Over the next six weeks, the five-member Madras Aquatic Center Board of Directors will be pushing for passage of a new operating levy for the pool and recreation district.
>For operation of district
The district will ask for a special levy of 40 cents per $1,000 of assessed value to add to the existing levy of 25 cents per $1,000, which was passed along with the construction levy in 2004.
With the additional operating levy, which board members expect would bring in about $240,000, the MAC would have an adequate budget for pool operations, and would no longer need to close down for the month of April, as it has for the past two years.
To the owner of a home with an assessed value of $100,000, the levy would cost an additional $40 per year, for a total of $65 per year.
The successful passage of the levies in 2004 followed decades of attempts to get a pool in Madras.
"When I was in high school, we tried for the first time to get a swimming pool, and Madras residents tried many times before we were finally successful," said Steve Hillis, the longest serving current board member.
"I joined the MAC board just before the pool opened, because I am committed to having this type of program in our community as it helps Madras be a better town," said Hillis, who was appointed to the board in December 2007. The pool opened in January 2008.
"Madras is a great community, one whose true value is mostly hidden from the rest of Central Oregon, but we can be proud of our community and what we have to offer our residents and visitors," said Hillis, a retired high school teacher, who has lived in Madras since 1948.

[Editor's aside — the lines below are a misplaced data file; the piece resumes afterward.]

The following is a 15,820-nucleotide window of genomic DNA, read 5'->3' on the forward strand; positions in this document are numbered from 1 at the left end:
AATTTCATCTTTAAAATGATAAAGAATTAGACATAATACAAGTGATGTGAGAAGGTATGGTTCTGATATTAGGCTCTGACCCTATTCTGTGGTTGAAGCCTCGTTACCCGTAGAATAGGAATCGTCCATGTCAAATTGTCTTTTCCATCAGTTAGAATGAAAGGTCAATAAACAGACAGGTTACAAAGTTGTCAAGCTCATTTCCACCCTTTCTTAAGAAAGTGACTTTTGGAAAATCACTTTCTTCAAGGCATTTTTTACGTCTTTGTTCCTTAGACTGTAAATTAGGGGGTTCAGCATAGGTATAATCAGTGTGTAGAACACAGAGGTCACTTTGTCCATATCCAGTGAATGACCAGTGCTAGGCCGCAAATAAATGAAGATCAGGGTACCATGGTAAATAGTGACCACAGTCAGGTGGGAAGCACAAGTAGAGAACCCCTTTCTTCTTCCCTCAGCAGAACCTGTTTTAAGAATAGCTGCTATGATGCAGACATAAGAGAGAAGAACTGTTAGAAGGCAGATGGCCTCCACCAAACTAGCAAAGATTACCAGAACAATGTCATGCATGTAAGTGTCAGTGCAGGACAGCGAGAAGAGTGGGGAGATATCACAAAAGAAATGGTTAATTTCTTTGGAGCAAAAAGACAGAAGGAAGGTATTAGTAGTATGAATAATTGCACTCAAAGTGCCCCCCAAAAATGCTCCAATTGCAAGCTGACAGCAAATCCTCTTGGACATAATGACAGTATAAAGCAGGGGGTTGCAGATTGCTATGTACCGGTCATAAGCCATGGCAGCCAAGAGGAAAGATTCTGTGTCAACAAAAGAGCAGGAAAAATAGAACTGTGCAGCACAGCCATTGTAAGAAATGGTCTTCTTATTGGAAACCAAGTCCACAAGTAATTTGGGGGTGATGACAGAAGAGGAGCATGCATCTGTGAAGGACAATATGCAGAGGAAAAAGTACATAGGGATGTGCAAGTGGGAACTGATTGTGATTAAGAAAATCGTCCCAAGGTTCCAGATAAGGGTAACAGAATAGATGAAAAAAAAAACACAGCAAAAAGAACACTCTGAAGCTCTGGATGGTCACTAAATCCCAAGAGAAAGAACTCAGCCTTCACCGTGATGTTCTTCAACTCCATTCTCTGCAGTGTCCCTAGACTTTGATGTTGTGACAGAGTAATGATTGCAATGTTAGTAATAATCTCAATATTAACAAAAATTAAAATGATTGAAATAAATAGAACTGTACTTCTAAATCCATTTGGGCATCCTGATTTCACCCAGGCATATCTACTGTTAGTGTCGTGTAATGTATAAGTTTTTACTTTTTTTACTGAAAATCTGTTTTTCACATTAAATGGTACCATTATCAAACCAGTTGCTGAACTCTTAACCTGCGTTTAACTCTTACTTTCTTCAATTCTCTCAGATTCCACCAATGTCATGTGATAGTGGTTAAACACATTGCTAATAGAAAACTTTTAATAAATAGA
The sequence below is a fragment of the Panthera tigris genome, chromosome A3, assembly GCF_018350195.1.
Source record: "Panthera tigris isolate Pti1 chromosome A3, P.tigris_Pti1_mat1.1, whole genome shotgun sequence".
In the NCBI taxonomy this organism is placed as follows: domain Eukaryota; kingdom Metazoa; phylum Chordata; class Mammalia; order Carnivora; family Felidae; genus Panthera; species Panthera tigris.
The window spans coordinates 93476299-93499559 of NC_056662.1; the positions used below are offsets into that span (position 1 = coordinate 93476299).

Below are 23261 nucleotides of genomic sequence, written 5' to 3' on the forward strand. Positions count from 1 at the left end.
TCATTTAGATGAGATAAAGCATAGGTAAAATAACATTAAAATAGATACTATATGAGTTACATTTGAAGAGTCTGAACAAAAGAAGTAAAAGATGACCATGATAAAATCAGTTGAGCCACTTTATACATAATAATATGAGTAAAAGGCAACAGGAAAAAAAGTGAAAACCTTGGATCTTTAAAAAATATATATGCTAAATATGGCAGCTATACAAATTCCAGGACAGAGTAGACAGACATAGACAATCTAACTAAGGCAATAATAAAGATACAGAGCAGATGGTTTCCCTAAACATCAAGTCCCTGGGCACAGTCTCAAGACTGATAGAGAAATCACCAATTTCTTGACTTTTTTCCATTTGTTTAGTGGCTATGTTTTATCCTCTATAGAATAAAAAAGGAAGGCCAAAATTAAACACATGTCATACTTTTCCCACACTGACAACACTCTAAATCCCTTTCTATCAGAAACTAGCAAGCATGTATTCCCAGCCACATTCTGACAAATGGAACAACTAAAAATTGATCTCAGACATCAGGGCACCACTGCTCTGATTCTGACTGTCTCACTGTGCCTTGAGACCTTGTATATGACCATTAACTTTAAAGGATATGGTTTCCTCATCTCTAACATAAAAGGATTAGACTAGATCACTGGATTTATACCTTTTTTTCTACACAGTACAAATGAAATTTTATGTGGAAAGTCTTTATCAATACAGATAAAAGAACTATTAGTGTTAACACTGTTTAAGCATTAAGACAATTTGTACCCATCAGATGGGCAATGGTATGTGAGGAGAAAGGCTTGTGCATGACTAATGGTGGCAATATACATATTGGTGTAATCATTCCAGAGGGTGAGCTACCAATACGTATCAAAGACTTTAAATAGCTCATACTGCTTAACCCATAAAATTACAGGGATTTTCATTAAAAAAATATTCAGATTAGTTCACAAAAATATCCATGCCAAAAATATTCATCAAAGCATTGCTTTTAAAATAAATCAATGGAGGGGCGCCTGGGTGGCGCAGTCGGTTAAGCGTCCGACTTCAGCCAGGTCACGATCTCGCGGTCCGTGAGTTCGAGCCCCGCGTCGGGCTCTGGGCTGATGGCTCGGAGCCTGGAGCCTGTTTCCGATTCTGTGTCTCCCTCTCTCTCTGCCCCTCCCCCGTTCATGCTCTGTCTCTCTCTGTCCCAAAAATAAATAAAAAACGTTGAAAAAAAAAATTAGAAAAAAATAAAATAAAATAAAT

Sally Bird-Gauvin, board chairwoman, and member Anita Goodwin were both elected to the board in May 2009, and both feel strongly about the benefits of having an aquatic center.
Bird-Gauvin said she became involved with the MAC "to help support youth."
She and her husband Michael Gauvin, a fish biologist for the state, have three children under the age of 10: Zoe, Carter and Isabelle.
Bird-Gauvin, who has been an archaeologist since 1995, has been employed by the Confederated Tribes of Warm Springs since 1999, and serves as the cultural resource manager for the tribes.
Goodwin got involved because she wanted "to see the MAC do well, and be a part of helping it to succeed. It's a great way to stay healthy and an important part of the community."
"I could not swim to the end of the pool without resting when it opened back in 2008," she recalled. "I love to swim now at least three times a week."
Goodwin, who taught a year each at Madras and Warm Springs elementary schools, and currently works as a baker at Great Earth, has been a certified USA swim official for the past four years.
Her two sons Ian, 16, and Aidan, 15, have both been involved with the Madras Swim Team. Ian remains a member, in addition to playing water polo for Madras High School.
Other members include Martha Bewley, who has worked for Mountain View Hospital since 2006, and is currently the hospital district's chief financial officer, and the newest member, Heidi Boyle.
A graduate of Culver High School, Bewley earned bachelor's and master's degrees in business administration from Oklahoma Christian University, before returning to Madras, where she lives with her husband, Timothy Bewley.
Boyle and her husband Ryan married and moved to Madras 14 years ago, after she graduated from the University of Idaho with a bachelor's degree in recreation. Her husband returned to farm with his father, Don Boyle.
Her first local job was working in recreation at the Kah-Nee-Ta pool.
"While teaching swim lessons and life guard trainings, I realized I loved teaching young kids, so I went back to school and got my master's in education," she said.
Boyle, who now has three children, ages 7, 5 and 3, taught second grade until her second child was born.
"All of my children learned to swim at the MAC and the oldest is doing swim team this fall," she said. "My family has enjoyed the MAC since the day it opened and we don't want it to close."